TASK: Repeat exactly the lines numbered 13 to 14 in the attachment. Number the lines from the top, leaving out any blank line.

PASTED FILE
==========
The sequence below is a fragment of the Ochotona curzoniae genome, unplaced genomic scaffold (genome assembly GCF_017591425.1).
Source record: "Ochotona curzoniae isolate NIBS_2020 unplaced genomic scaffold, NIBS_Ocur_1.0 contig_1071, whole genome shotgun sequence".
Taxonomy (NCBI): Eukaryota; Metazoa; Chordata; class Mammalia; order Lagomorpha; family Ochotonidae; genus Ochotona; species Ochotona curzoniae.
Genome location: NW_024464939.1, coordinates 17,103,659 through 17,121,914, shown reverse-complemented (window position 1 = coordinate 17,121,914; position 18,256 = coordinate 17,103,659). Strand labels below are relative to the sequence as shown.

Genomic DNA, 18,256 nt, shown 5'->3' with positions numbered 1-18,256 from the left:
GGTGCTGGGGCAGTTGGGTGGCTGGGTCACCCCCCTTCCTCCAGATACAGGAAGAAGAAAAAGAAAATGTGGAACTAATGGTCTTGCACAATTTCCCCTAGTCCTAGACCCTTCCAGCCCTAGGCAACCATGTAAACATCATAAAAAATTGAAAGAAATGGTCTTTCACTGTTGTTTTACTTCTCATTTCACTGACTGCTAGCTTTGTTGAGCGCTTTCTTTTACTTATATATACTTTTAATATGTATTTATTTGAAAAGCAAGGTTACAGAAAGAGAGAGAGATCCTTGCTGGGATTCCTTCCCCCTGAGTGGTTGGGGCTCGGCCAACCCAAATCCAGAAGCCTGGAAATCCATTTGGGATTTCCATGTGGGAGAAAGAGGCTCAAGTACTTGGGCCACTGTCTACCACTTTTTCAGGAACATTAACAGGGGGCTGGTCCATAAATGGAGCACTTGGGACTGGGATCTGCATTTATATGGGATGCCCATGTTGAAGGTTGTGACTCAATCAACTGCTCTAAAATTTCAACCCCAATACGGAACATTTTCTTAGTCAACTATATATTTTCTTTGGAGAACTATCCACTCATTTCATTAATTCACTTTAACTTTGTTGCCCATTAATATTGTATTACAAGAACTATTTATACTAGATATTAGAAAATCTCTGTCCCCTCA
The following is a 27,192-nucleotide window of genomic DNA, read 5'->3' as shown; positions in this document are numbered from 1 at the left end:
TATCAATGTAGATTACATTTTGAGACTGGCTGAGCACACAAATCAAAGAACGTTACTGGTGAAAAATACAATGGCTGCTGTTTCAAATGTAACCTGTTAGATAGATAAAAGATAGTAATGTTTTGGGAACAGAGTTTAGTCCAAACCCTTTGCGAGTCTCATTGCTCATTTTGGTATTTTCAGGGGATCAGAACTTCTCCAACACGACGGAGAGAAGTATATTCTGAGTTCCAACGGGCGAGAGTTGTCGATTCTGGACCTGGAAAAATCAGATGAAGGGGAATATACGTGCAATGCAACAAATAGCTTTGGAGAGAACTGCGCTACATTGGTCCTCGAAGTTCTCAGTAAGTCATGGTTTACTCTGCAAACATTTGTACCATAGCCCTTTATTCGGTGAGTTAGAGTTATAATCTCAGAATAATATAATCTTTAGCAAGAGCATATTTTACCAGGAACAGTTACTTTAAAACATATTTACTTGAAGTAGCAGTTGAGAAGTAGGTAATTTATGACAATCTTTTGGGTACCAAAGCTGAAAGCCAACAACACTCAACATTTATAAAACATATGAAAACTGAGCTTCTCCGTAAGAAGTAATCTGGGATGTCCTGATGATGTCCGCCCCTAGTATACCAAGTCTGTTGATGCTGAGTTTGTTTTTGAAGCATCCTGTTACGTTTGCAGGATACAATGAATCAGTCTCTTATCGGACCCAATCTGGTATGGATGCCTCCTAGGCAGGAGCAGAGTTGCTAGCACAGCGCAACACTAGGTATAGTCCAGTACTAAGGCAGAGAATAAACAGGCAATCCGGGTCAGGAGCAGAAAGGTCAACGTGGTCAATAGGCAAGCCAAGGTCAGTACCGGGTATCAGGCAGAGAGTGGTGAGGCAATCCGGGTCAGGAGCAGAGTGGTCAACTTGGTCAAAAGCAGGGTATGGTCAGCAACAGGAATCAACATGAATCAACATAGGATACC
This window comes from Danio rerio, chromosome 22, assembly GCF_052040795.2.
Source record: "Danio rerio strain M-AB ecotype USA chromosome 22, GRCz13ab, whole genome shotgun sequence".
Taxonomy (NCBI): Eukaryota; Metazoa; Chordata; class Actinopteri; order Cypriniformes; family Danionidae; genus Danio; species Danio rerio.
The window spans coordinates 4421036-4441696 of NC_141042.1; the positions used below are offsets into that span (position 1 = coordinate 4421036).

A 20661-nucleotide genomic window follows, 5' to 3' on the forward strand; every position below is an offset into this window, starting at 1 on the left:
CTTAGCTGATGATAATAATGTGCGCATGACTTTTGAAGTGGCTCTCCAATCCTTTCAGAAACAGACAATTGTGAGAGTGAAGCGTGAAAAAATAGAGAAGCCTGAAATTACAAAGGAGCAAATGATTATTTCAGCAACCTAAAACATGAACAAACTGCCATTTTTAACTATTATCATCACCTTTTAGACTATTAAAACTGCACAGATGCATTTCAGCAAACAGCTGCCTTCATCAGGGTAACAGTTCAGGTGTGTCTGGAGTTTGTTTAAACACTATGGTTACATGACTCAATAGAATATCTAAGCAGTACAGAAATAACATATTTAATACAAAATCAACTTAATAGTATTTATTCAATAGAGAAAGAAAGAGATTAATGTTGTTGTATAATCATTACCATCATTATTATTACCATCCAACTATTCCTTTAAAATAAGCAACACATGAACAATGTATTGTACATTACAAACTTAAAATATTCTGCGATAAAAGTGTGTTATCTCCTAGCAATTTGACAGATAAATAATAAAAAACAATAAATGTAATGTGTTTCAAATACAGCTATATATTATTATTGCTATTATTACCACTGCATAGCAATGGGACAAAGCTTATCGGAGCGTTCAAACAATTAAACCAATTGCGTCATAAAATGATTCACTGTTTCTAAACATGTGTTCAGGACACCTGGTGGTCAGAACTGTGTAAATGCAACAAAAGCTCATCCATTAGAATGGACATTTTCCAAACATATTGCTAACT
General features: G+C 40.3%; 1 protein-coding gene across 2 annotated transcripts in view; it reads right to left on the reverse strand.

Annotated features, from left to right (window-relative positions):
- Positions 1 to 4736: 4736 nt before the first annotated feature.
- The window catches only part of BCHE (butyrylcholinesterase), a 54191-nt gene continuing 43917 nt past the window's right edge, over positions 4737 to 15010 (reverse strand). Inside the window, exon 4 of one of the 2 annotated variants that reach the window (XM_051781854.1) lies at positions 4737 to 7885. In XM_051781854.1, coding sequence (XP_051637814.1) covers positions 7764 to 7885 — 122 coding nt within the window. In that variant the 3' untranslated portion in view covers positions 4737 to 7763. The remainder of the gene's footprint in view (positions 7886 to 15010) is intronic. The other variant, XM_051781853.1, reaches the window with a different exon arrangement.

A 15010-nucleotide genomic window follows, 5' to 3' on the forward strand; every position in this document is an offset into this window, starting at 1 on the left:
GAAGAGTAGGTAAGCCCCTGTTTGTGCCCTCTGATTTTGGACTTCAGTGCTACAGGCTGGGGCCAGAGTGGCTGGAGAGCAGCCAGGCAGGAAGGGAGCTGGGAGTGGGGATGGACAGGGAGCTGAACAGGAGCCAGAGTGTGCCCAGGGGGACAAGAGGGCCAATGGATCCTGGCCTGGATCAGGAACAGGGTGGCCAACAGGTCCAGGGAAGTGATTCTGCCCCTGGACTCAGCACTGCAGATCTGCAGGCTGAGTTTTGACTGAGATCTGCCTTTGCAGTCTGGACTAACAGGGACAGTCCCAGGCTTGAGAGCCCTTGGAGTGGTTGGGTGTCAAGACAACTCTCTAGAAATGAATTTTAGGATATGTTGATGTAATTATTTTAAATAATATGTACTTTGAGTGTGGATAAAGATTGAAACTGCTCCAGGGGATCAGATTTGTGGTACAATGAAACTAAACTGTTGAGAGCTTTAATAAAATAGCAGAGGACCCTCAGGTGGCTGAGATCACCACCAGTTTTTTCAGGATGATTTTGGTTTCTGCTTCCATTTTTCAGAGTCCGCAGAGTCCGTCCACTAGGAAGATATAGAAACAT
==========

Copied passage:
A 20661-nucleotide genomic window follows, 5' to 3' on the forward strand; every position below is an offset into this window, starting at 1 on the left:
CTTAGCTGATGATAATAATGTGCGCATGACTTTTGAAGTGGCTCTCCAATCCTTTCAGAAACAGACAATTGTGAGAGTGAAGCGTGAAAAAATAGAGAAGCCTGAAATTACAAAGGAGCAAATGATTATTTCAGCAACCTAAAACATGAACAAACTGCCATTTTTAACTATTATCATCACCTTTTAGACTATTAAAACTGCACAGATGCATTTCAGCAAACAGCTGCCTTCATCAGGGTAACAGTTCAGGTGTGTCTGGAGTTTGTTTAAACACTATGGTTACATGACTCAATAGAATATCTAAGCAGTACAGAAATAACATATTTAATACAAAATCAACTTAATAGTATTTATTCAATAGAGAAAGAAAGAGATTAATGTTGTTGTATAATCATTACCATCATTATTATTACCATCCAACTATTCCTTTAAAATAAGCAACACATGAACAATGTATTGTACATTACAAACTTAAAATATTCTGCGATAAAAGTGTGTTATCTCCTAGCAATTTGACAGATAAATAATAAAAAACAATAAATGTAATGTGTTTCAAATACAGCTATATATTATTATTGCTATTATTACCACTGCATAGCAATGGGACAAAGCTTATCGGAGCGTTCAAACAATTAAACCAATTGCGTCATAAAATGATTCACTGTTTCTAAACATGTGTTCAGGACACCTGGTGGTCAGAACTGTGTAAATGCAACAAAAGCTCATCCATTAGAATGGACATTTTCCAAACATATTGCTAACT